teaching math, I’d guess that math is somehow related to genetic factors and environmental just as strongly – and so the study indicates. I like math but teaching math, I found that environmental factors have a part to play in my performance. In class, of course I could not investigate the problems too deeply with students, but many-many-many could not retain the rules of mathematics for long enough to master the exams… although, in class they may excel in a practice immediately after instruction.

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I think my issue may have been either with the way math was generally taught during my formative school years, or maybe with the notations. I don’t know. I’ve always said that I was dangerous with a calculator but fairly impotent without that kind of aid.

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Very surprising that you find programming easy but maths hard. I always imagined that the two skill sets were very closely aligned. But then again, I find maths easy but am baffled by accountancy. I understand double-entry book-keeping when it is explained to me, but a week later I cannot see its point.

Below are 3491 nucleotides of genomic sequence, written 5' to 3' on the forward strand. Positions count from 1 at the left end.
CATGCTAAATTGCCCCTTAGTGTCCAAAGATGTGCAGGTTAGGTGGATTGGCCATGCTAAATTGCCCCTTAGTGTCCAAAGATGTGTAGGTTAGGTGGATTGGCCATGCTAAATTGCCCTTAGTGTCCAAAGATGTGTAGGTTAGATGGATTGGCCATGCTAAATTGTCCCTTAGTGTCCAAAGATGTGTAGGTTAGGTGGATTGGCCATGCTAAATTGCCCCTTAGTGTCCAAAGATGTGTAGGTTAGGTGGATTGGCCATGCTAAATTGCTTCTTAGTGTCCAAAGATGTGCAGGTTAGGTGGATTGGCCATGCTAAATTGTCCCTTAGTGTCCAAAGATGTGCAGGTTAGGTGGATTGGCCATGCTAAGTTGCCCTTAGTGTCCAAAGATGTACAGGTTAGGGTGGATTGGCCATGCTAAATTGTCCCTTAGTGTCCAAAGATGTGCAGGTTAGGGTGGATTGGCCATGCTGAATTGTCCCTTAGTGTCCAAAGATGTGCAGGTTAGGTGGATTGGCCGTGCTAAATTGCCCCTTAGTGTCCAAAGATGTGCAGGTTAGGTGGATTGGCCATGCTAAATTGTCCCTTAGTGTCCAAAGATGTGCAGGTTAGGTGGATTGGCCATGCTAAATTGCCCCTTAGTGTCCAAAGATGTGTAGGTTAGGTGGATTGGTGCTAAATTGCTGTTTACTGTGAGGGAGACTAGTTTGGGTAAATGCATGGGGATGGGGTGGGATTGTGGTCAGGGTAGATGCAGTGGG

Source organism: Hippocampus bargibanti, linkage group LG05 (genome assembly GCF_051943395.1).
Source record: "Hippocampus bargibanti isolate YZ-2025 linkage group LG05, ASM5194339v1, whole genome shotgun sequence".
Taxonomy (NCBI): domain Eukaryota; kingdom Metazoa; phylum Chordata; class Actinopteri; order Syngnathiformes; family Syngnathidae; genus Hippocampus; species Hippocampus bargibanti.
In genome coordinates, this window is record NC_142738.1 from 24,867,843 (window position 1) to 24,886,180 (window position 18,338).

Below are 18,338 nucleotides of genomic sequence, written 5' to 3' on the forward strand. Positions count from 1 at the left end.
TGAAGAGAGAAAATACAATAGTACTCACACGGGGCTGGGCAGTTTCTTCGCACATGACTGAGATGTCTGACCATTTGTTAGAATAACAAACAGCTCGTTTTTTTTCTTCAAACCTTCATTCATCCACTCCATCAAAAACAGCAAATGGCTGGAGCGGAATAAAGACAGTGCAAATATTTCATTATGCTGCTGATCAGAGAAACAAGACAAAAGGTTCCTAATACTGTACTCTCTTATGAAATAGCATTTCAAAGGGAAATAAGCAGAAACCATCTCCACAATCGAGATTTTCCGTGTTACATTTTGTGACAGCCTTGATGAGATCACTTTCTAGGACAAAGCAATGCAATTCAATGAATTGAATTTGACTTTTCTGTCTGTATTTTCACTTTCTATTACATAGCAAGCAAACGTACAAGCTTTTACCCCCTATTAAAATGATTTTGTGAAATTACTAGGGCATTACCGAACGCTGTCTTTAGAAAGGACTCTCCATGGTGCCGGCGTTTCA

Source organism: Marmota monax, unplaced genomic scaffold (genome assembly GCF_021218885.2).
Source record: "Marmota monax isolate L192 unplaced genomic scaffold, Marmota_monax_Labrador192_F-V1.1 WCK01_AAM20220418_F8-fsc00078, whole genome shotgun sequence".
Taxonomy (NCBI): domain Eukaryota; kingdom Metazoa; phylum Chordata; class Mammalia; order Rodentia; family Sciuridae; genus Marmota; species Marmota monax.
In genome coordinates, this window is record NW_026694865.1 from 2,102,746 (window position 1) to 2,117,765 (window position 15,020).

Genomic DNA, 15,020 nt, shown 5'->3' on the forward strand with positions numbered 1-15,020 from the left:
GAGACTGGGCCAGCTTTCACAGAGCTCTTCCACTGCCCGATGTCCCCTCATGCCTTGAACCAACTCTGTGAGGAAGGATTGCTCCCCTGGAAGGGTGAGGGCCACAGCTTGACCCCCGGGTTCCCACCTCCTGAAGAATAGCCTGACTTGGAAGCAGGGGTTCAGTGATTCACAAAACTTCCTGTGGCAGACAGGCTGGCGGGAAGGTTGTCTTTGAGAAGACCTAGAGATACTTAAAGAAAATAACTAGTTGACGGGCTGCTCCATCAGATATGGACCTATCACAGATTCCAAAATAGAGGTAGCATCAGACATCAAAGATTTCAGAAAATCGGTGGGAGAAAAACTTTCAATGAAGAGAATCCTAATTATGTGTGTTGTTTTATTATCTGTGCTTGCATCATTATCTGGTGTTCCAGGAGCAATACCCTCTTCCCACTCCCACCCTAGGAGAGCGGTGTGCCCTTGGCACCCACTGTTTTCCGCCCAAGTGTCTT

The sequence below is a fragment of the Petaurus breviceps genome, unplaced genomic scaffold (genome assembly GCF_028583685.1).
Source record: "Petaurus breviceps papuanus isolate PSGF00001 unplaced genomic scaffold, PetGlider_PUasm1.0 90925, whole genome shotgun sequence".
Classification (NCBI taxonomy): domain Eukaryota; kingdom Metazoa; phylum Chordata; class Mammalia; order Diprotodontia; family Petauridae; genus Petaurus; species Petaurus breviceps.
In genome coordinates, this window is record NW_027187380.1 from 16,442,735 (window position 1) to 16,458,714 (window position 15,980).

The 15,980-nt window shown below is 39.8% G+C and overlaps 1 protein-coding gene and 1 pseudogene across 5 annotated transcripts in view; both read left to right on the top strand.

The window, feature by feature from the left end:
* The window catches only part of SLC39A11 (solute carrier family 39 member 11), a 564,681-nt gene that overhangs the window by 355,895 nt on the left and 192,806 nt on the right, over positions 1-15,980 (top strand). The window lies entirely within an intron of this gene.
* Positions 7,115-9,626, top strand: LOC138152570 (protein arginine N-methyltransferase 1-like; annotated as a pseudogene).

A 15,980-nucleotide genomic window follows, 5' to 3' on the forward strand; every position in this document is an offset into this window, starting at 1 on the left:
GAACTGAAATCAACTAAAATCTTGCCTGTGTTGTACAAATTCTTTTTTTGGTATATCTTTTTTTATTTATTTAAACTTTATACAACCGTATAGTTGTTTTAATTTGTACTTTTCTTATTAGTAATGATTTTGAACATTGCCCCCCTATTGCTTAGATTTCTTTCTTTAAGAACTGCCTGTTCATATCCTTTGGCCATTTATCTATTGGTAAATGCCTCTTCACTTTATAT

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Many people have found it surprising over my life. Teachers always assumed that it just had to be a motivation problem since my grades were usually pretty good in other subjects, and my parents usually assumed it had to be the math teacher’s fault, at least until it became clear my struggles persisted across several teachers.

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In Britain we learn maths, whereas in America you just learn math. Go figure! As an American might say 🙂

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Oh no! You mean in Britain, there’s more than one math?

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A lot more. I had a new lesson nearly every day. Perhaps that’s where American schools are going wrong 🙂

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I was also an excellent programmer but started doing poorly in math around the time of trigonometry. I regret that I never even bothered with calculus. However, I loved geometry (the pre-algebra kind), especially proving theorems. My guess is that writing programs and proving theorems are similar activities that involve standard logic skills, while performing mathematical operations (beyond addition or division, say) require something more. For example, I had a very hard time remembering the different trigonometric functions.

LikeLike

Ugh, trigonometry. I think I struggled more with it than even calculus.

Having thought about this since yesterday, for me, I think the issue was that math was never fun for me, only tedium. Programming was originally about trying to write my own games, and the sense of exploration continued long after that wasn’t my goal anymore. If someone had explained to me that trig was used for figuring out how far away stars are and calculus for calculating spacecraft trajectories, I might have been all over them.